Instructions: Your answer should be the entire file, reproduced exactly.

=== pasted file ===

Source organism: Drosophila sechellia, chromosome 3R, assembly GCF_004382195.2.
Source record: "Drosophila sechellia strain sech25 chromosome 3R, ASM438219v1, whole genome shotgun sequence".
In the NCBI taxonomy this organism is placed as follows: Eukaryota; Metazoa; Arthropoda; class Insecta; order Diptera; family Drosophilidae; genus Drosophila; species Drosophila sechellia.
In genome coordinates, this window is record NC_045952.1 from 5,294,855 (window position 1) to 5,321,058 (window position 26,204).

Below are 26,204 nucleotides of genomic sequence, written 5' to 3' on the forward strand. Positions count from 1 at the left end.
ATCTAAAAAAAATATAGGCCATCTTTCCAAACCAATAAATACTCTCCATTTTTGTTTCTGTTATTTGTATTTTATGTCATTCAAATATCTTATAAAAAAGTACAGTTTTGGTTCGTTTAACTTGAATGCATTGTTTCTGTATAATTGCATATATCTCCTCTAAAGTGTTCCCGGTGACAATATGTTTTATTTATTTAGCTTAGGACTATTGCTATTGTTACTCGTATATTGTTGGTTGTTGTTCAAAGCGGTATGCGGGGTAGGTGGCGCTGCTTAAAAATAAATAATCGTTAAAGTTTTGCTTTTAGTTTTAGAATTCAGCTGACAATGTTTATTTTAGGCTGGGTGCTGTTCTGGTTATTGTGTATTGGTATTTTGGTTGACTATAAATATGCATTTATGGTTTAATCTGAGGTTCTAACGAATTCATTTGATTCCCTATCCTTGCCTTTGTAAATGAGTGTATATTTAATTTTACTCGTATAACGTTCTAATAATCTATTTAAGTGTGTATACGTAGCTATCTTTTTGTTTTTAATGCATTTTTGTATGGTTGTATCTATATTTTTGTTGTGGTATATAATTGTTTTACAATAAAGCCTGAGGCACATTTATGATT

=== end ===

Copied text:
Source organism: Drosophila sechellia, chromosome 3R, assembly GCF_004382195.2.
Source record: "Drosophila sechellia strain sech25 chromosome 3R, ASM438219v1, whole genome shotgun sequence".
In the NCBI taxonomy this organism is placed as follows: Eukaryota; Metazoa; Arthropoda; class Insecta; order Diptera; family Drosophilidae; genus Drosophila; species Drosophila sechellia.
In genome coordinates, this window is record NC_045952.1 from 5,294,855 (window position 1) to 5,321,058 (window position 26,204).

Below are 26,204 nucleotides of genomic sequence, written 5' to 3' on the forward strand. Positions count from 1 at the left end.
ATCTAAAAAAAATATAGGCCATCTTTCCAAACCAATAAATACTCTCCATTTTTGTTTCTGTTATTTGTATTTTATGTCATTCAAATATCTTATAAAAAAGTACAGTTTTGGTTCGTTTAACTTGAATGCATTGTTTCTGTATAATTGCATATATCTCCTCTAAAGTGTTCCCGGTGACAATATGTTTTATTTATTTAGCTTAGGACTATTGCTATTGTTACTCGTATATTGTTGGTTGTTGTTCAAAGCGGTATGCGGGGTAGGTGGCGCTGCTTAAAAATAAATAATCGTTAAAGTTTTGCTTTTAGTTTTAGAATTCAGCTGACAATGTTTATTTTAGGCTGGGTGCTGTTCTGGTTATTGTGTATTGGTATTTTGGTTGACTATAAATATGCATTTATGGTTTAATCTGAGGTTCTAACGAATTCATTTGATTCCCTATCCTTGCCTTTGTAAATGAGTGTATATTTAATTTTACTCGTATAACGTTCTAATAATCTATTTAAGTGTGTATACGTAGCTATCTTTTTGTTTTTAATGCATTTTTGTATGGTTGTATCTATATTTTTGTTGTGGTATATAATTGTTTTACAATAAAGCCTGAGGCACATTTATGATT